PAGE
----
Xuejun Dong, Paul Nyren, Bob Patton, Guojie Wang, Brian Kreft, Anne Nyren, NDSU, Central Grasslands Research Extension Center, Streeter, ND
Ryan Limb, Don Kirby, NDSU, Department of Animal and Range Science, Fargo, ND
Larry Cihacek, NDSU, Department of Soil Science, Fargo, ND
This year marked the second year of the three-year project entitled “Using an Ecosystem Model for Rangeland Management.” As indicated in the Central Grasslands Research Extension Center (CGREC) Annual Reports of 2003 and 2004, this project has a three-part working plan:
1. Use two physiological models (Thornley and Verberne, 1989; Thornley, 1996) as a framework to target a set of plant and soil parameters for site-specific determination.
2. Choose the appropriate field and laboratory measurements to estimate the model parameters and characterize ecosystem status; and
3. Test the parameterized model in the Missouri Coteau area of North Dakota.
By the end of the 2005 growing season, all scheduled field and laboratory measurements for the current phase of the project were completed. In this report, we highlight the following preliminary results.
(1) By measuring the functioning of the stomates (tiny openings) on plant leaf surfaces, we observed that the stomates of tall wheatgrass (Agropyron elongatum), an important forage grass, remained open even under adverse environmental conditions. This tendency of stomates to remain open would make this species a big user of soil moisture, which poses a problem in semi-arid areas where water resources are scarce.
(2) By analyzing soil samples collected from the field, we calculated that the microbial biomass nitrogen for the mollisols (grassland soils) at the CGREC averaged 71 μg/g dry soil and biomass carbon averaged 305 μg/g dry soil from June to September. These calculations are useful for modeling soil nitrogen flow.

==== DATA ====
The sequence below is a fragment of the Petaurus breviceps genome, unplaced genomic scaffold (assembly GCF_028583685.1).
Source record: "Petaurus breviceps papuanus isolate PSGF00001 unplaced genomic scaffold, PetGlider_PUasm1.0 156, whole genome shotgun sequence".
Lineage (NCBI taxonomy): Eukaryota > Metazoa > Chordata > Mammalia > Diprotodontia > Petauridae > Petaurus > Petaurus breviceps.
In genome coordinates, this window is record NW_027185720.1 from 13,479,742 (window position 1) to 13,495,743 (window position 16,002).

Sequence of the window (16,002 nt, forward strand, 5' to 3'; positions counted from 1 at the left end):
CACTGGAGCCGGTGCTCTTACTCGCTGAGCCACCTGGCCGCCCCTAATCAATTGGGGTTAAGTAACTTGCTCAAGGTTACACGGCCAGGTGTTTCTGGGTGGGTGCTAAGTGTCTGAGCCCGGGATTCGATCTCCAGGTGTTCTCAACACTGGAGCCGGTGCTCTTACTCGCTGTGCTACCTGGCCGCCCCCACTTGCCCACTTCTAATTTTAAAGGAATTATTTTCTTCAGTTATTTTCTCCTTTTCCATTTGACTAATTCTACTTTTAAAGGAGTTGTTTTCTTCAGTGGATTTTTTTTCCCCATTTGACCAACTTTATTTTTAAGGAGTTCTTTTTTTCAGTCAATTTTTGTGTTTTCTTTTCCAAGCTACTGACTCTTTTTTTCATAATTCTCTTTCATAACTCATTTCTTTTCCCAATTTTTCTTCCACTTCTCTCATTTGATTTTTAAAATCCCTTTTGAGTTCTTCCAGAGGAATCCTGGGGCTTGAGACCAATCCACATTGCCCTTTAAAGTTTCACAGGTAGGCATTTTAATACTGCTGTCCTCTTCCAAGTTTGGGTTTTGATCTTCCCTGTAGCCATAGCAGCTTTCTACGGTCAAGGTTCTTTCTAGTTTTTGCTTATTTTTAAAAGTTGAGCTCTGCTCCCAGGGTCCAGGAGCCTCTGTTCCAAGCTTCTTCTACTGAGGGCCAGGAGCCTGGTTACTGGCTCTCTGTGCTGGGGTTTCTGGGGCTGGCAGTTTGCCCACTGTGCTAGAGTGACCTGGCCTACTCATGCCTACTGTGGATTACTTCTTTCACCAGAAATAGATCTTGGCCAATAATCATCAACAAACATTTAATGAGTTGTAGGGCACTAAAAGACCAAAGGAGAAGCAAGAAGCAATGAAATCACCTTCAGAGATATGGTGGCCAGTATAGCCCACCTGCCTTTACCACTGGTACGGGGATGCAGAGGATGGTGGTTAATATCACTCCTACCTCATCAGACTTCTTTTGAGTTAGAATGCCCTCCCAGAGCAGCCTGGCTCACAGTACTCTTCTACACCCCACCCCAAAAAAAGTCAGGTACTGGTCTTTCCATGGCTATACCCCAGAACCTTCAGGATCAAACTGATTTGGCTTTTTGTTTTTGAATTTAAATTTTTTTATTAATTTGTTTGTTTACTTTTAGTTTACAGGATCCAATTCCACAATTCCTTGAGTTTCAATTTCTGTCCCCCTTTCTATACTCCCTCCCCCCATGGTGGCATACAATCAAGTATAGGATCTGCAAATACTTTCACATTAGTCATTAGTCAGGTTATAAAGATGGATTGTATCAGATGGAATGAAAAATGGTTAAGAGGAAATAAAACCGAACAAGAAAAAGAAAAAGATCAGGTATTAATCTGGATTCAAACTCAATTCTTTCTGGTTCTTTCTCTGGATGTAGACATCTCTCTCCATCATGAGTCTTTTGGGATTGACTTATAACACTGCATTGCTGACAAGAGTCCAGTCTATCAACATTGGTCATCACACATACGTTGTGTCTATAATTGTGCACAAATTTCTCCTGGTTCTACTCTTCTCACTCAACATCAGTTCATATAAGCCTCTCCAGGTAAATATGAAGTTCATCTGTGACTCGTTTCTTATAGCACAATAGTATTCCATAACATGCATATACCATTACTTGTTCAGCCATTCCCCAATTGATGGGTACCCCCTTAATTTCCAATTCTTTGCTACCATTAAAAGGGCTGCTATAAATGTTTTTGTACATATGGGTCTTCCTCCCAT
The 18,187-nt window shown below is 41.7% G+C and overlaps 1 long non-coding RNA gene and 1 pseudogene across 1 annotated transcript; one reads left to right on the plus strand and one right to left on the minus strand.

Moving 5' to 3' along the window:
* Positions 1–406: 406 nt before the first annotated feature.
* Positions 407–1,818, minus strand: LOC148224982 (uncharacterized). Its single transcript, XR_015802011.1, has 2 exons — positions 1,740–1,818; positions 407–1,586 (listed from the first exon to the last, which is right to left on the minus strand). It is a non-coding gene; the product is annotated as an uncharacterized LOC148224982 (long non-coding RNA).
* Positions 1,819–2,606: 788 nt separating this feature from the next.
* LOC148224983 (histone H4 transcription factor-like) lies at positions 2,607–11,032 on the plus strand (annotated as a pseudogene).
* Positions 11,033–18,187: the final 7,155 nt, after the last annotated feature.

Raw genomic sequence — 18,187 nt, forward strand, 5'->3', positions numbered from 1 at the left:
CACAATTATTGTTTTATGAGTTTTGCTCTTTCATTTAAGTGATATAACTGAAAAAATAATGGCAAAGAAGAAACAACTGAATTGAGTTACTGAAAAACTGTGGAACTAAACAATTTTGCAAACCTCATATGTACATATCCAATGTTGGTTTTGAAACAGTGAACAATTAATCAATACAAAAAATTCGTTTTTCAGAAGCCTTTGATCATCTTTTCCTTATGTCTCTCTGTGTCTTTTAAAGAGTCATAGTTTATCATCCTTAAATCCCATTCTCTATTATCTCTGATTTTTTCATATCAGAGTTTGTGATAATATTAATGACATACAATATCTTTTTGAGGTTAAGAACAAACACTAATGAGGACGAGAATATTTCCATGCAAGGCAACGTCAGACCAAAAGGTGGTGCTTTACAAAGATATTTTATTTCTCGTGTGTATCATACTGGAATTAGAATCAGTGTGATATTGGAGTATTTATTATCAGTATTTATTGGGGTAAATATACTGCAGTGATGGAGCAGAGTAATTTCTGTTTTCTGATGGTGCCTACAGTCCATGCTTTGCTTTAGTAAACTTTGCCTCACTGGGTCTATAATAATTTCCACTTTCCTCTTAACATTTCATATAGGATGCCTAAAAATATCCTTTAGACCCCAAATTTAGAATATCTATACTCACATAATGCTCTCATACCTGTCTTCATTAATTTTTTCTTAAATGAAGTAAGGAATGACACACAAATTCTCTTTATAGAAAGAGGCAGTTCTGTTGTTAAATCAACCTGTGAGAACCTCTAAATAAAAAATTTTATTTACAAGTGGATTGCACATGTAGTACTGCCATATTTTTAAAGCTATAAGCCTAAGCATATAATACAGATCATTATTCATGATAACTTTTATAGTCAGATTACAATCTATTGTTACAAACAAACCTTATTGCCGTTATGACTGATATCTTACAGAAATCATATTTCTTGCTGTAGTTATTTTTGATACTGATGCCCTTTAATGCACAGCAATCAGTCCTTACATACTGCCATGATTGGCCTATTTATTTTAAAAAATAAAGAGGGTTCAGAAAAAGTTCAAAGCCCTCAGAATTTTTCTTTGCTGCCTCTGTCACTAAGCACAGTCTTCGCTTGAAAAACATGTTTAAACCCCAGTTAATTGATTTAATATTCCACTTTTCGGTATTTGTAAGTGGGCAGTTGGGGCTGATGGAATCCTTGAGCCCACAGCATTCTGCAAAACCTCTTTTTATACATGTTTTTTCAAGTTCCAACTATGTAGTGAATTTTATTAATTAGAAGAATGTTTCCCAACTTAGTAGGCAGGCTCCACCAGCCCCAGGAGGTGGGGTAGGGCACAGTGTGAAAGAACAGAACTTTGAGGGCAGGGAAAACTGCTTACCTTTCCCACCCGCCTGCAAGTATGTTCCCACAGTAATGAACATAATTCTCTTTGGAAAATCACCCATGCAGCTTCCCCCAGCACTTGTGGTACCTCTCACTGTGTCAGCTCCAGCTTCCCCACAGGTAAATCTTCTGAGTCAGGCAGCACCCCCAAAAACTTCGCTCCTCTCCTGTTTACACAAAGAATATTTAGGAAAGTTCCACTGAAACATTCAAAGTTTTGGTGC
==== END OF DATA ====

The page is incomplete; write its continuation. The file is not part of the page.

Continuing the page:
(3) Using a CGREC-designed chamber for measuring photosynthesis and respiration of plant communities at the CGREC, we calculated the daily net flux of CO2 on selected clear days during the growing season. In June of 2004 and 2005, when plants were in an active growth stage, the grazed pastures (especially moderately grazed ones) had an increase in daily CO2 flux when compared with the protected (idled) exclosures. This increased net carbon gain was primarily the result of decreased ecosystem respiration in the grazed pastures, as compared with idled ones, which sometimes had a net loss in daily CO2 exchange.
This project has two interesting features that deserve mention. First, despite the fact that many new concepts and theories are arising in the field of ecology, this applied agricultural study is more appropriately based on a relatively mature paradigm so that research efforts over the years can be put into a consistent framework with an emphasis on practical uses. In this regard, the Hurley pasture model, which has successfully and transparently synthesized many advances in plant eco-physiology over the past decades, was our central interest when we started developing our research plan three years ago. Second, because the project fieldwork is demanding (involving several disciplines of the plant and soil sciences) but must be accomplished within a couple of years, we needed a single ecologically typical and socially important agricultural research site on which to concentrate our limited research efforts for field data collection. The CGREC and nearby pastures, representing the native grasslands and tame pastures of the Missouri Coteau area of North Dakota, served as an excellent research base.
Table of Contents
● Leaf physiology: Three forage species from the CRP (Conservation Reserve Program) study site
● Whole-plant physiology: Growing four grass species in a greenhouse
● Soil microbial biomass: an estimate for the Missouri Coteau mollisols
● Ecosystem carbon exchange: A diurnal budget